WOBC Staff, Board Hope to Revive Station Engagement


Abe Frato

The College’s recent announcement of the Wilder Hall renovation will result in the relocation of the WOBC 91.5 FM studio, fanning preexistent fears of the disappearance of institutional memory in the wake of COVID-19.

Despite the decades of history scrawled on the station’s aqua-blue walls, Oberlin’s College and community radio station is far from immune to the epidemic of institutional memory loss. Fanning these worries even further, WOBC announced yesterday that the station was going to be disassembled and moved to a different part of Wilder Hall as a result of the upcoming renovations to the building. 

WOBC 91.5 FM runs, in part, by delegating station tasks to workgroup leaders, who coordinate groups of DJs. These groups accomplish tasks like listening to new music sent to the station by indie artists hoping to receive radio play, brainstorming station-wide merch, or recording PSAs. The music is listened to and sorted by the traffic workgroup into genre boxes, which are then assessed by genre-based workgroups that decide whether music should be placed in WOBC’s vault. Other workgroups, like outreach and promotion, focus more on management of and publicity for the station. After years of pandemic interruptions, these workgroups have fallen by the wayside, facing issues with attendance and lack of engagement with the campus as a whole.

“Since COVID, workgroups and staff positions have been forgotten and fallen under the radar,” said WOBC Music Director and College fourth-year Emma DeRogatis-Frilingos. “It’s no fault to the staff, no fault to the station — that’s just COVID. There’s been a campus-wide forgetfulness; clubs and traditions have been disappearing. … There’s been a complete and utter disruption, and it’s hard to focus on little things like tradition and consistency.” 

As WOBC’s music director, DeRogatis-Frilingos oversees the staff, and noted that her goal this year has been to create as much community as possible in hopes of reviving institutional memory.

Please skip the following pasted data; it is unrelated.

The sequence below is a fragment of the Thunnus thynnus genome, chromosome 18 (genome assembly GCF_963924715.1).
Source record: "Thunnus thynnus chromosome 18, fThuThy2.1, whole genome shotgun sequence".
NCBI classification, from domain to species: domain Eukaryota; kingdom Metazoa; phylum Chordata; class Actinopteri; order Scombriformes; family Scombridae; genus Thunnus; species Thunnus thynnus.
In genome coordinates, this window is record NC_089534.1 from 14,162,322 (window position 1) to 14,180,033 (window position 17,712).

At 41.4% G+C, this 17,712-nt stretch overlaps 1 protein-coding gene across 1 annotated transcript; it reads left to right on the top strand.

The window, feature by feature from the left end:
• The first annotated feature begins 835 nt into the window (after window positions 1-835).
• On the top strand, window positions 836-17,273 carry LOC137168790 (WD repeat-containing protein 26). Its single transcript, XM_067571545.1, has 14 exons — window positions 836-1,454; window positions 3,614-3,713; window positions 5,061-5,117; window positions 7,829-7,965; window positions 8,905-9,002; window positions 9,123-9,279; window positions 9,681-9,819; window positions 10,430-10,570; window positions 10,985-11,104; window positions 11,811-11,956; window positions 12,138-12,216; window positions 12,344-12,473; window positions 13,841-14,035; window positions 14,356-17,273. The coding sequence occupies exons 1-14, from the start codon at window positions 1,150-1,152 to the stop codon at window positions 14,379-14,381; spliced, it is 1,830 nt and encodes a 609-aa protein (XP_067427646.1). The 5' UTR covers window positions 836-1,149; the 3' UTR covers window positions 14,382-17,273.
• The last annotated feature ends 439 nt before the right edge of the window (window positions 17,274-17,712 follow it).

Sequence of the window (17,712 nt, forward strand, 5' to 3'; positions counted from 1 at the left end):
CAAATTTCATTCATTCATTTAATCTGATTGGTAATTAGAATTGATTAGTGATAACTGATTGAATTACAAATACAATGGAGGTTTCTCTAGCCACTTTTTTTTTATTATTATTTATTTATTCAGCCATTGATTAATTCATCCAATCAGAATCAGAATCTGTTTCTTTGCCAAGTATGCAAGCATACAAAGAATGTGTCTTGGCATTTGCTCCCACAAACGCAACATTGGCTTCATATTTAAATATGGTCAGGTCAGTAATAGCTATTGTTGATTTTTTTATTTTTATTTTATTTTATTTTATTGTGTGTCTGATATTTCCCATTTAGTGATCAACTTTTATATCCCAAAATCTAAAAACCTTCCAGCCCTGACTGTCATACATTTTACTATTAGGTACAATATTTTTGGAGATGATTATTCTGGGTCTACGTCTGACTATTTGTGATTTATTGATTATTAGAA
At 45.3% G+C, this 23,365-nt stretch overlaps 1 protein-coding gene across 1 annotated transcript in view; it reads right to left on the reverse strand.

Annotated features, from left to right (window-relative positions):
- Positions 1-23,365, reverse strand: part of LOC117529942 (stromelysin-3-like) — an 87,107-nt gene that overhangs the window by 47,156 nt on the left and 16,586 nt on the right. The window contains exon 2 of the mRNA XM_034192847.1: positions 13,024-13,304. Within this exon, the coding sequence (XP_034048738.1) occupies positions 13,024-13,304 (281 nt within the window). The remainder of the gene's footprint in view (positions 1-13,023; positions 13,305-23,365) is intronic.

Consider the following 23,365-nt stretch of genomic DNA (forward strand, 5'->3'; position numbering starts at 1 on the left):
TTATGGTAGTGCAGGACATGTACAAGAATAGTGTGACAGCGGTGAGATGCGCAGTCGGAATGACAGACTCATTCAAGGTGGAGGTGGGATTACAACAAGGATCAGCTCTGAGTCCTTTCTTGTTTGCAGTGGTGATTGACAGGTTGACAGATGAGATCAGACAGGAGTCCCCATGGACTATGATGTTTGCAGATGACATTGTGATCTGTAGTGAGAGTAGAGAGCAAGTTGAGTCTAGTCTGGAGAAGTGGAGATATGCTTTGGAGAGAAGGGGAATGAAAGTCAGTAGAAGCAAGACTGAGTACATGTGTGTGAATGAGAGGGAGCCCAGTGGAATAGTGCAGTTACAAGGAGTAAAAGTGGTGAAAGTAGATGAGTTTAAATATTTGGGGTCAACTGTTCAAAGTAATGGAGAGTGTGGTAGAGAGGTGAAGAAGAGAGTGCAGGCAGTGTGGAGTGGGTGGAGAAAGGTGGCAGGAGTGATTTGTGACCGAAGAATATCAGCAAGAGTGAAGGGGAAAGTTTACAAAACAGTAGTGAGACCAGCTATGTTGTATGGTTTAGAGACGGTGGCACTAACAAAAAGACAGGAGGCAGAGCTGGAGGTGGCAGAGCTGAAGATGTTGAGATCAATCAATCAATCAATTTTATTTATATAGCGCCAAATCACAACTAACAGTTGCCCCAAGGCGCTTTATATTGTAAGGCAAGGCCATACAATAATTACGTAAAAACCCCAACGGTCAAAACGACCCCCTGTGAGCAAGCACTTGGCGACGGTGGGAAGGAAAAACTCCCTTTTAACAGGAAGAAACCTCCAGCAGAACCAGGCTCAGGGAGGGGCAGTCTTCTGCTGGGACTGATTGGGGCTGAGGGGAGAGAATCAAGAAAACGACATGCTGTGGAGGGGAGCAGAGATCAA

“My goal was to create a strong foundation specifically with the staff who oversee the work groups, so when we leave, people know the basics of what running a station looks like and how a functioning station happens,” she said. “What I’ve been doing … has been to try to cultivate more community. I don’t know how successful it’s been.”

College second-year Imogen Pranger, who co-directs the traffic workgroup alongside College third-year Ish Houle, hopes that revitalizing workgroups can help recover a sense of community within WOBC.

“It can feel very isolating to just go do your show, and only ever speak to the people before and after you on the show schedule,” she said. “You never get a sense of the larger scope of the people that are involved in WOBC, and how amazing all the other DJs are, how interesting and how much history the station has as a whole. I think workgroups can be a really important vehicle for cultivating that sense of community and purpose within the station.”

Besides a lack of community, there are very real stakes to maintaining a functioning station. A failure to complete small tasks could result in the station losing its decades-long connections with record labels and other stations. One major issue preventing workgroups from functioning properly has been attendance. Without DJs to sort through music, there is little that groups can accomplish.